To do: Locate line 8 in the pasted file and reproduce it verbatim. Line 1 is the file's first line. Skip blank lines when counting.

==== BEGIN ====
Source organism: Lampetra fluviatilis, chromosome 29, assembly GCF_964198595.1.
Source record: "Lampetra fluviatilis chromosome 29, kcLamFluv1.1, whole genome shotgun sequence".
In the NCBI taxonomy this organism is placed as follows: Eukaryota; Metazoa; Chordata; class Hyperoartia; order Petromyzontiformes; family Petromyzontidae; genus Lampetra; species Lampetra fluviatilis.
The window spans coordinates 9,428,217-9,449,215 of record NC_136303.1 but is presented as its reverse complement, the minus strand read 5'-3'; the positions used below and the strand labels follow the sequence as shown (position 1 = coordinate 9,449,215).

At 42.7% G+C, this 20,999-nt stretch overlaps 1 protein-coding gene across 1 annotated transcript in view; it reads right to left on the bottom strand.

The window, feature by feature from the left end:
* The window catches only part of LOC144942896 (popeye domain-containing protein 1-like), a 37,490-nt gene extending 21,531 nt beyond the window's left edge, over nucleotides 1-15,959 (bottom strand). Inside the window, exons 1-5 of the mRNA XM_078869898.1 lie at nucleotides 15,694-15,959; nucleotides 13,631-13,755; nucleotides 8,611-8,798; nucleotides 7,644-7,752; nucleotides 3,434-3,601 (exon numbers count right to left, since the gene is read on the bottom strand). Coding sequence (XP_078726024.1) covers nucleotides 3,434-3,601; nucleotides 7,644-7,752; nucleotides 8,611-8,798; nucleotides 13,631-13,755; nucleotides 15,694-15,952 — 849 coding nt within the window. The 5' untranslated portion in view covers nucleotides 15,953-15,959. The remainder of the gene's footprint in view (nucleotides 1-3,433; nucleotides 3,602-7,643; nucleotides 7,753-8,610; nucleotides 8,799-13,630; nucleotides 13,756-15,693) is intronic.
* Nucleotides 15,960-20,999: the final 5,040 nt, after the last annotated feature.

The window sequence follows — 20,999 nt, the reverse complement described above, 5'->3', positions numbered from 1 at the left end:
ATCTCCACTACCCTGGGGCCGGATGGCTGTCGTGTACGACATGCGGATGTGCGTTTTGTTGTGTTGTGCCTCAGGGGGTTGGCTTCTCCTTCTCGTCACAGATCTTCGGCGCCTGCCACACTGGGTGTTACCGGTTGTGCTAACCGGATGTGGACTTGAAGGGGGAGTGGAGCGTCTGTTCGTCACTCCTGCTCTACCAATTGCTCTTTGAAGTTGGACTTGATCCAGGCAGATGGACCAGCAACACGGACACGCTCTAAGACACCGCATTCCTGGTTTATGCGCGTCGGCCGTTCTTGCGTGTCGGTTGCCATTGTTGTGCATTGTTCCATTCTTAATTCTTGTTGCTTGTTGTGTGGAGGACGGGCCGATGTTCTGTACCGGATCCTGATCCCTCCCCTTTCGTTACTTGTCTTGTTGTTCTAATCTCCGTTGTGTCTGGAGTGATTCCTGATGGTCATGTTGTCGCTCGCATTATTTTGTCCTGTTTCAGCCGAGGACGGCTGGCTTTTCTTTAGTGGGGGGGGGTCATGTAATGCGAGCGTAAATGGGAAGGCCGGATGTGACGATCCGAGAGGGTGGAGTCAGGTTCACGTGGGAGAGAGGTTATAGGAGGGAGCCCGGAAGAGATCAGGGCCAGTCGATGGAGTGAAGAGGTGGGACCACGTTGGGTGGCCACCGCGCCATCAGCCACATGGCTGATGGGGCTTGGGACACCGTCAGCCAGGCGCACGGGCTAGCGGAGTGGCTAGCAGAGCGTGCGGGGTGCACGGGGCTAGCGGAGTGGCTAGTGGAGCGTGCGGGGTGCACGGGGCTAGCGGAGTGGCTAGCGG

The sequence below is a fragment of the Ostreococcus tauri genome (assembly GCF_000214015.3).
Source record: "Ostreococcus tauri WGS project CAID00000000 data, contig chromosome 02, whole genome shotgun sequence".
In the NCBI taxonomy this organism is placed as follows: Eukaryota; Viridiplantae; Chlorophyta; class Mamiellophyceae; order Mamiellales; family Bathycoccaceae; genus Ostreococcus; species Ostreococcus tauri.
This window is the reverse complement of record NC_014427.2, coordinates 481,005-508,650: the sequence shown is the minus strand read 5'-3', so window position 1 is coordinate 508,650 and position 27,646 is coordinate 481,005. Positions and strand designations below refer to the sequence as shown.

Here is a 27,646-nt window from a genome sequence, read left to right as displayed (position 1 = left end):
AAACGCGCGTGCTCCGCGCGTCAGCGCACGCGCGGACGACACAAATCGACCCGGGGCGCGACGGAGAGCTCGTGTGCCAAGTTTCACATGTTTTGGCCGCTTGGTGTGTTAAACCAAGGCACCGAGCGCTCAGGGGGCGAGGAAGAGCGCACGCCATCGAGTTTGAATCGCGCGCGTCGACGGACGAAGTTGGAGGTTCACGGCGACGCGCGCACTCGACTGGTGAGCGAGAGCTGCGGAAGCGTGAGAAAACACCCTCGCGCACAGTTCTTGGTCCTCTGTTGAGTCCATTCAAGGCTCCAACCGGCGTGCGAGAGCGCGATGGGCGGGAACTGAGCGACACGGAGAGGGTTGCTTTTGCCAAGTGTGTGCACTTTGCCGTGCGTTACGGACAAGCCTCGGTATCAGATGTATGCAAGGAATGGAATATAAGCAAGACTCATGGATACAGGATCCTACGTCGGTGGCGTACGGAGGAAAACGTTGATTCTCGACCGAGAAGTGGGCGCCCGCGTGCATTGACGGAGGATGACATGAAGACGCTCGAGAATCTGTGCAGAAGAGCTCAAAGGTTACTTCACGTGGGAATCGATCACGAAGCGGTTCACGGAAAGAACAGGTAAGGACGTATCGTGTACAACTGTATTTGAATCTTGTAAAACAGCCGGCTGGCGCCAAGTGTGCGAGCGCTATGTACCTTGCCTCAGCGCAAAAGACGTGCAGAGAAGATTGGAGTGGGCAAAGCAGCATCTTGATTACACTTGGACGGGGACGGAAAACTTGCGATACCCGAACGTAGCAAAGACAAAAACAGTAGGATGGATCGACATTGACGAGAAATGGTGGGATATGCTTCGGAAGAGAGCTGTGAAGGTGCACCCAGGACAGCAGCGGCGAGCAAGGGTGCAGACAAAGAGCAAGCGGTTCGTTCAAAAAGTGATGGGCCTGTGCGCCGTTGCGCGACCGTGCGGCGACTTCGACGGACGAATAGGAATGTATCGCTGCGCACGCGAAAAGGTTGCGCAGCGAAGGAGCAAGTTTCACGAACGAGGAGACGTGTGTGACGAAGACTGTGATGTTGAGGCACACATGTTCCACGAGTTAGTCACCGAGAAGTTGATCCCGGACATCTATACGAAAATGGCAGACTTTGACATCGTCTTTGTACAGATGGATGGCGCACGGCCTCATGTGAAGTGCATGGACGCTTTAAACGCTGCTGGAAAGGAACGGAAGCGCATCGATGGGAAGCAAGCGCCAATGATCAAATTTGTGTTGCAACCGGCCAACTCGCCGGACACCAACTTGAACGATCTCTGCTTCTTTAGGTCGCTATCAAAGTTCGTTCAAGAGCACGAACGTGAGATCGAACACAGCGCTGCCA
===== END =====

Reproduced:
* Nucleotides 15,960-20,999: the final 5,040 nt, after the last annotated feature.